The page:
The Judge William Wilson House on Fairburn Road was built between 1856-59. This is an image from the 1960s before Wilson’s descendants sold it. ()
Photo: Atlanta Preservation Center
Photo: Atlanta Preservation Center

Atlanta antebellum mansion now a pile of rubble

The Wilson house is no more. The antebellum structure that withstood war, storms and the passage of decades has succumbed to an implacable foe: neglect.

The mansion on Fairburn road was flattened earlier this month. The city of Atlanta issued a permit for its demolition. The house, listed on the National Register of Historic Places, is now a pile of broken stone, dried timbers and nails forged before the Civil War.

The demolition, say preservationists, came as a surprise. They thought the mansion’s remains would be stabilized and left standing as a reminder of Atlanta’s past.

Now, a neighborhood planning group proposes turning the spot into a garden. It would feature reminders of a fine old home where soldiers in blue once bivouacked before pushing toward the sea.

The demolition capped a process that began in April, when a city inspector visited the empty house. The structure, he noted, was little more than a ruin, overrun with weeds and missing stones. The sun shone through its partially collapsed roof.

City records compiled since that visit show the house consistently failed to comply with minimum safety codes. In August, Atlanta’s Office of Planning issued an order that the mansion be demolished.

“We did find it to be unsafe and structurally unsound,” said Jewanna Gaither, a city public information officer.

Eric Riesenberg complied with the demolition order — reluctantly. He’s a managing member of Arberg Properties LLC, an Atlanta property-management firm that owns the house. The structure is part of a 75-acre tract that includes the Atlanta Center for Medical Research, formerly a hospital. Arberg Properties bought the land in 2013.

“Nobody was taking care of it, and there was no option to save it even after we purchased it,” Riesenberg, who’s also CEO of the research center, said in an interview earlier this month. “We tried.”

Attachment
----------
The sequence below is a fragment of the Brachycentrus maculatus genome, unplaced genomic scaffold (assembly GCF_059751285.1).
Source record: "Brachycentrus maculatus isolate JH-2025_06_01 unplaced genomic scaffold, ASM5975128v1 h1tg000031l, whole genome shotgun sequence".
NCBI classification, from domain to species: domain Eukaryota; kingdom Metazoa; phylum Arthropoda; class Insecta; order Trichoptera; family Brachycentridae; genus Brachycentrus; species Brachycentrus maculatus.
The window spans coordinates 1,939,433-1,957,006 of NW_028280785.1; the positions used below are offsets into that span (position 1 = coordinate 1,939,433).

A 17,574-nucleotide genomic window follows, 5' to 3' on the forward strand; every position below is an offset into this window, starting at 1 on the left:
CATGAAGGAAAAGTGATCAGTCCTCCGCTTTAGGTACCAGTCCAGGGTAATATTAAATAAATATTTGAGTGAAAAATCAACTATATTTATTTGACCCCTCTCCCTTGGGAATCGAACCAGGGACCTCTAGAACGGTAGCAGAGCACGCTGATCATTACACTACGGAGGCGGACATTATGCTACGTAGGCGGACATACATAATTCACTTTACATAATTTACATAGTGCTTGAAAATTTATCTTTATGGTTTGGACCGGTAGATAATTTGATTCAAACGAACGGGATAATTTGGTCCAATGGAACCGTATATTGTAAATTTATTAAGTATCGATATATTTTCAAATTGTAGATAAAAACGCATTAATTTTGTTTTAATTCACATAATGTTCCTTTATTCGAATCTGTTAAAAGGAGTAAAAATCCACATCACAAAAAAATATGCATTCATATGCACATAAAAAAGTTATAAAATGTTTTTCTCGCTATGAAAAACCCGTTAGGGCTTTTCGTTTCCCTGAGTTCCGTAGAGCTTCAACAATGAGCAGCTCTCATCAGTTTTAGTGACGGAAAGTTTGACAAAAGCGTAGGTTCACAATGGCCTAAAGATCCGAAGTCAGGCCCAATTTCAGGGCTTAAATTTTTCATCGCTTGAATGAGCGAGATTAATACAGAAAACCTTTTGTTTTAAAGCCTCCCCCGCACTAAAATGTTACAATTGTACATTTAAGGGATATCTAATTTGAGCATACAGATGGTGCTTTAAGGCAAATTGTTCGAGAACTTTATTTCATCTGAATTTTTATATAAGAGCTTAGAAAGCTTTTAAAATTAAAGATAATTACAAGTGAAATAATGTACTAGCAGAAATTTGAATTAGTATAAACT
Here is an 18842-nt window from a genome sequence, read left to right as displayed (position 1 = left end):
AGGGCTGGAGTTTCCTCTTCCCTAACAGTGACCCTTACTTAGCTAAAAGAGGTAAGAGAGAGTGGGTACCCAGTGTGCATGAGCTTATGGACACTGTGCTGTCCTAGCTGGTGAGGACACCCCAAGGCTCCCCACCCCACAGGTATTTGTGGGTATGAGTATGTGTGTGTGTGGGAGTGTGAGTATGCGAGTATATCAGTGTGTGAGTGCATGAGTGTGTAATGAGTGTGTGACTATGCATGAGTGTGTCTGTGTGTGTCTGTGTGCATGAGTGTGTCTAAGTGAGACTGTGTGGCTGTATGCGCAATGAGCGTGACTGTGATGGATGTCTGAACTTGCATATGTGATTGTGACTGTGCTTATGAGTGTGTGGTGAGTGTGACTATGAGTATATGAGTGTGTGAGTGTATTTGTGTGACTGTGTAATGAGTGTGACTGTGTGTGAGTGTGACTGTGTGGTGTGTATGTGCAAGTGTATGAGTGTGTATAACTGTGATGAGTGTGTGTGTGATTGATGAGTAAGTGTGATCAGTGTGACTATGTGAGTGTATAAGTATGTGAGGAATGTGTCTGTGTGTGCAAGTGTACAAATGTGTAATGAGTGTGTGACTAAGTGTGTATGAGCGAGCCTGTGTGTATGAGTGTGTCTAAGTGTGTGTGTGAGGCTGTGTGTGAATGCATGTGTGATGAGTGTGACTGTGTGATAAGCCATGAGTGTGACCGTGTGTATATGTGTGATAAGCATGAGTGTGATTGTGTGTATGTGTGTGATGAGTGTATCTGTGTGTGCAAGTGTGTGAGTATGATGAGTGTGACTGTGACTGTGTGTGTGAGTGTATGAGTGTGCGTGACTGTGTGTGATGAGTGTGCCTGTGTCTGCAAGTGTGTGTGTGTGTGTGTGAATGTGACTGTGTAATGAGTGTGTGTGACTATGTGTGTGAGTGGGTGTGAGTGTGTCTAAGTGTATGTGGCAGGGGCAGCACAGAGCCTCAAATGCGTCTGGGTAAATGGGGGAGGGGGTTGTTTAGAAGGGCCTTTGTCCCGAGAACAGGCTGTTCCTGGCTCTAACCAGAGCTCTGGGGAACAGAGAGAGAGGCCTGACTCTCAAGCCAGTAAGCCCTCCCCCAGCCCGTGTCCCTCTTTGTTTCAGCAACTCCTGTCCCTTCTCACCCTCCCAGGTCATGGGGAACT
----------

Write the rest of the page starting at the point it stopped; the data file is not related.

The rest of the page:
He talked to engineers, who said the building was on the verge of collapse. Riesenberg said he also talked with preservationists about saving the structure. “They all said, ‘We don’t have the funds,’” Reisenberg said.

The Atlanta Preservation Center promised $1,500 to help raise money to stabilize the walls, said Boyd Coons, the organization’s executive director. But that was nowhere near enough to do the job.

The Wilson house, Coons said, was but one of three Atlanta antebellum homes still remaining on the sites where they had been built. The others are the L.P. Grant mansion in Grant Park and Meadow Nook in East Lake.

“This is quite an enormous loss,” he said.

The ruins, on the 500 block of Fairburn Road in southwest Atlanta, are now are ringed with silt fences. They encircle mounds of rubble. Two massive trash containers await the arrival of heavy equipment to begin removing the remains of a house that still looms large in Dr. Thomas Guffin’s memory. His great-great-grandfather, William Asbury Wilson, built it.

When he was a boy, said Guffin, he regularly visited his grandparents in the white-column house southwest of downtown.The home, built between 1856-59, was steeped in family lore.

Now 60, Guffin recalls the imprint of horses’ hooves hidden under carpet on the living room floor; during the Civil War Battle of Utoy Creek, Yankee officers kept mounts there. The front door featured a patched hole, a long-ago reminder that a soldier — Yankee or Confederate, no one knew — fired at the house. A column bore the carved declaration, “Death to all traitors” — a statement, perhaps, left by a northern partisan.

And this: “It had a wonderful banister,” Guffin said. “You could slide down it. That was really cool.”

But banisters and historic floorboards need upkeep; when the family sold the house to nearby Holy Family Hospital in the 1960s, it was with the understanding that the hospital would look after the structure, Guffin said. Hospital administrators ordered the columns’ removal and renovated the building to house nuns. That altered the home’s graceful symmetry.

When Southwest Community Hospital over from Holy Family, the building fell into neglect. As one year followed the next, the house looked ever more dilapidated. When the hospital closed, that left no one to tend to the old mansion.

“They had a house they didn’t want,” Guffiin said. “It was kind of a white elephant for them.”

It was an eyesore to passersby, said Kathy Crawford, who chairs the executive board of Neighborhood Planning Unit H. The organization, or NPU, advises the mayor’s office and the City Council on zoning and other local issues in the Fairburn Road area. Twenty-five NPUs operate across the city.

The NPU, she said, wanted to stabilize the walls, as the preservation center suggested. “Then we talked to an engineer,” she said. “He told us to tear it down. …We had to redo our plans.”

Now, she said, the NPU wants to create a “green space,” with some benches for meditation. Members hope to preserve some artifacts from the rubble and put them on display.

A possible artifact: the staircase that reached from the ground floor to the bedrooms above — a spot where a child once slid down a banister with a big grin on his face.

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